This is actually very much at odds with the way “political theology” has recently been used in philosophy and theory, as I understand it, where the point has been to call into question precisely the distinction that seems to subtend most of Shuger’s book: the argument is that the differentiation between “religion” and “politics” never took place, or didn’t take place completely, or can’t take place, or that the process of differentiation itself left certain traces of the sacred in the modern constitution of the state. In other words, it’s precisely not about thinking our way into totally alien, premodern habits of thought; the point is rather that these putatively alien habits of thought nevertheless importantly shape a supposedly secular modern world. In other words, the whole distinction between “sacred” and “secular,” “religion” and “politics” needs to be thought about with much greater sophistication, leaving behind a set of standard Enlightenment assumptions that haven’t panned out. So that, if a kind of theological politics seems suddenly to have returned to the political landscape now, this is in some sense because it never completely went away – and perhaps, according to some people, because it can’t completely go away. I’m baldly paraphrasing here some of Derrida’s comments in his essays “Force of Law” and “Faith and Knowledge" (both widely available, but recently collected in a volume edited by Gil Anidjar under the title Acts of Religion) as well as parts of "The Gift of Death" and "The Politics of Friendship"; also, some aspects of Giorgio Agamben’s argument in Homo Sacer; and Claude Lefort's speculations in his essay "Permanence of the Theologico-Political." Much of this draws on the work of Carl Schmitt, who Shuger does, rather briefly, cite; but where Schmitt thinks that the modern constitutional state has forgotten that it’s really an earthly god and wants to recall it to that origin, Derrida and Agamben want to say that the enlightenment never made good on its promises but that we can use Schmitt’s anti-enlightenment irrationalism in the search for a new way forward.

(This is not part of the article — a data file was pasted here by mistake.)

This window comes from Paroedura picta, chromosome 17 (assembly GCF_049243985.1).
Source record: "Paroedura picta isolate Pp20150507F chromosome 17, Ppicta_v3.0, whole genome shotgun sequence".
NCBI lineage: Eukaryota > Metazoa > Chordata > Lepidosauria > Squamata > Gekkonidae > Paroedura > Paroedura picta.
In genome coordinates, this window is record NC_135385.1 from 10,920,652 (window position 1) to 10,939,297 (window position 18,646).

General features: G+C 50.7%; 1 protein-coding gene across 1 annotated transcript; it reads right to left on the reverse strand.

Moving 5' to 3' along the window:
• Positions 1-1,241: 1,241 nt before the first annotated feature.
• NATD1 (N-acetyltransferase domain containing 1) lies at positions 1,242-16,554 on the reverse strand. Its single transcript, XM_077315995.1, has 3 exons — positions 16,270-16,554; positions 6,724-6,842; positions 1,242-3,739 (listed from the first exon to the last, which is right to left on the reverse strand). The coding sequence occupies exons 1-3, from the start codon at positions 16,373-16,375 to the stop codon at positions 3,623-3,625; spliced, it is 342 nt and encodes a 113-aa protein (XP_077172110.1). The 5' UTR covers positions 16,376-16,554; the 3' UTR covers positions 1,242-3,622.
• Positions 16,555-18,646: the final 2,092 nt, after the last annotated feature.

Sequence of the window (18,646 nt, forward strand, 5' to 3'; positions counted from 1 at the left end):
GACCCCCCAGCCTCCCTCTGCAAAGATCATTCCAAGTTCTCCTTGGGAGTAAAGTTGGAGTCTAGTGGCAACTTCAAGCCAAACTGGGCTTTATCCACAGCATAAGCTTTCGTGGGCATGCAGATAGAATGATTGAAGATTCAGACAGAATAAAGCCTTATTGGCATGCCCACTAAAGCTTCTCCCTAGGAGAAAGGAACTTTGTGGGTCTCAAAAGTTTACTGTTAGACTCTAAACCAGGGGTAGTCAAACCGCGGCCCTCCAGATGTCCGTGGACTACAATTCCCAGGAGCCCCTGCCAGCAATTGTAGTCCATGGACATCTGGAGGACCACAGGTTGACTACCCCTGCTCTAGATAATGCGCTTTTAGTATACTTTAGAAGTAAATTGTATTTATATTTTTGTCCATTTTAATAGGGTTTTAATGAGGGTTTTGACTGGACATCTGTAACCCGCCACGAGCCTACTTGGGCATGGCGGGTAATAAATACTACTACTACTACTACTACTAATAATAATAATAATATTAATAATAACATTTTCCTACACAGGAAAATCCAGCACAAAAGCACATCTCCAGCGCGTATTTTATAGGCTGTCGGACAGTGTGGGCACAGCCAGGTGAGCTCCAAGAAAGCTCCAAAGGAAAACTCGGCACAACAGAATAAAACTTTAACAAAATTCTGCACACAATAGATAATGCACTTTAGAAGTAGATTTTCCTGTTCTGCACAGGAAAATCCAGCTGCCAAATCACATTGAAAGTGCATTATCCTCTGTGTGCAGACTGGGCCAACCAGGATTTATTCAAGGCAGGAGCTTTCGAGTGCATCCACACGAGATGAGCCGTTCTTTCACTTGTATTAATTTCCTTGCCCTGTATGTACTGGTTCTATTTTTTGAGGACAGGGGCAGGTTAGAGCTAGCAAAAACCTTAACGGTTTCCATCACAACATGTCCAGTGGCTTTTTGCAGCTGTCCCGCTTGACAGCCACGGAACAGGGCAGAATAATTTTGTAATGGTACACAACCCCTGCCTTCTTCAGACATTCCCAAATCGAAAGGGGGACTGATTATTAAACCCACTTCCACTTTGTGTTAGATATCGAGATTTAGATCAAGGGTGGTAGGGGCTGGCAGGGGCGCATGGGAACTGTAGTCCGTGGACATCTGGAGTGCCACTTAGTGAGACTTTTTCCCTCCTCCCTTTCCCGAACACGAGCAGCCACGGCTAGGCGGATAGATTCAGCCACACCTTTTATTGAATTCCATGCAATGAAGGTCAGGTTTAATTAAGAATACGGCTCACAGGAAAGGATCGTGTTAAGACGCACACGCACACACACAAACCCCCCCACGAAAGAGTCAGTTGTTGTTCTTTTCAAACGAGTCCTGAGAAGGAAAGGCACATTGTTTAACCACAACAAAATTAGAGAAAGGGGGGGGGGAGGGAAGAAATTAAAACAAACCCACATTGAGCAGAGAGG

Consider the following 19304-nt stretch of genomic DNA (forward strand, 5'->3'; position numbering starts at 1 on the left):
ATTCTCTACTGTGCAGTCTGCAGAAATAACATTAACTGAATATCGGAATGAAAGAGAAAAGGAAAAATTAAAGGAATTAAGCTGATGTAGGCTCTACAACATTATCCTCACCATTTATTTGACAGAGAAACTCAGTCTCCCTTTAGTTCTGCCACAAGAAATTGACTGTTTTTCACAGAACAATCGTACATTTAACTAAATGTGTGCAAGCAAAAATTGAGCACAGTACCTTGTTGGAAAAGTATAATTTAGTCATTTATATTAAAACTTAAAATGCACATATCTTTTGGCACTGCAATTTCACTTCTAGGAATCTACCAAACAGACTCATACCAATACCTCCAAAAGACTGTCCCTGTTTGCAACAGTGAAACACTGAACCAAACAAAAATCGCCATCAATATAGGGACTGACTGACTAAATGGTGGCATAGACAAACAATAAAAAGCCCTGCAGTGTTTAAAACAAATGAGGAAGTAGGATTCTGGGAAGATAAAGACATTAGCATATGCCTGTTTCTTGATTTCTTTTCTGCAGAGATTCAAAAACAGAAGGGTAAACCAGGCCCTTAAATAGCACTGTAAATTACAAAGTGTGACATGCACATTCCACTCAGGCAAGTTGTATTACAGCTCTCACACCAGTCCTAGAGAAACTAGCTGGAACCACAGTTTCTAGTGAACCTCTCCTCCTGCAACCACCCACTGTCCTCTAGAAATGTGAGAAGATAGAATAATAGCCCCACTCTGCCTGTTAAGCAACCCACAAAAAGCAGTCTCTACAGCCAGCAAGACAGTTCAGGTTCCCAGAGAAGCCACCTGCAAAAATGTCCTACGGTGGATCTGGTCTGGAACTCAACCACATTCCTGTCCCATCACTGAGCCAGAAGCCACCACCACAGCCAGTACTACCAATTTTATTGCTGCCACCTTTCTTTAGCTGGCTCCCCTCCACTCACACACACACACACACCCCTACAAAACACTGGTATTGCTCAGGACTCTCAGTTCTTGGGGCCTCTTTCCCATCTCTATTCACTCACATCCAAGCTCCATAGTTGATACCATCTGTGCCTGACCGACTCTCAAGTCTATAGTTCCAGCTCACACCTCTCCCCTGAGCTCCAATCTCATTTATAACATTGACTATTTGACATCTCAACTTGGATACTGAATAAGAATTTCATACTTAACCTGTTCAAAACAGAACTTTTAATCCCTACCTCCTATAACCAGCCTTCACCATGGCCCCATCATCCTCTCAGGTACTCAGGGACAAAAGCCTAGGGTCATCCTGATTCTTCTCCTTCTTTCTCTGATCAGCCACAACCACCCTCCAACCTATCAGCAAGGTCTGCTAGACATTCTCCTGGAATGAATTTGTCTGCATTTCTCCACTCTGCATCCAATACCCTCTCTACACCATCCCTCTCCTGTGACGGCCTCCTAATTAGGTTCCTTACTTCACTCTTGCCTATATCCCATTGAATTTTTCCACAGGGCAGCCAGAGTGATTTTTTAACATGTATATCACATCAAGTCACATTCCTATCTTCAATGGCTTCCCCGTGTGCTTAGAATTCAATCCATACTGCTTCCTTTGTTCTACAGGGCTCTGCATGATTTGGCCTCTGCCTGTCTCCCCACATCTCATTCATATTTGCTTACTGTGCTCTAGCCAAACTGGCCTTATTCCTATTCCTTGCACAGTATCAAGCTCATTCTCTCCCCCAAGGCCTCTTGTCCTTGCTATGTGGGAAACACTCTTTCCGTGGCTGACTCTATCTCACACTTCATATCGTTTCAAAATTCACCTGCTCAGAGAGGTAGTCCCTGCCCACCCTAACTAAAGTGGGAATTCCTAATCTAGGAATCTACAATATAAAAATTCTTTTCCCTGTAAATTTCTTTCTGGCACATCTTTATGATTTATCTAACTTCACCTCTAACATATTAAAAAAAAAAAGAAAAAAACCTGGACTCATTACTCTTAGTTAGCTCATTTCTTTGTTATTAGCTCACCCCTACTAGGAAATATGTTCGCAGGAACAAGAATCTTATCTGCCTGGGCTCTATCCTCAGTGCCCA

The other major ground of this work is the debate about secularization between Karl Löwith and Hans Blumenberg – the question being precisely, does secularization mark a real rupture in history, or does it actually leave a kind of residual relationship? Does the modern mark a radically new world, or does it take the place of the premodern, and as such remain conditioned by it in ways that are difficult to see?

(I haven't had a chance to see the recent book on the subject by Zizek and others. I think, also that "political theology" gets used in religion departments more straightforwardly to mean "a theology with political impetus" or something like that, and this usage seems to swirl especially around the work of Karl Barth. But since I checked out two books on Barth, then left them on a bookshelf for two months, then returned them to the library, I can't say anything about that. But it's this discussion in religious circles that, I think, explains the recent Blackwell compantion to political theology.)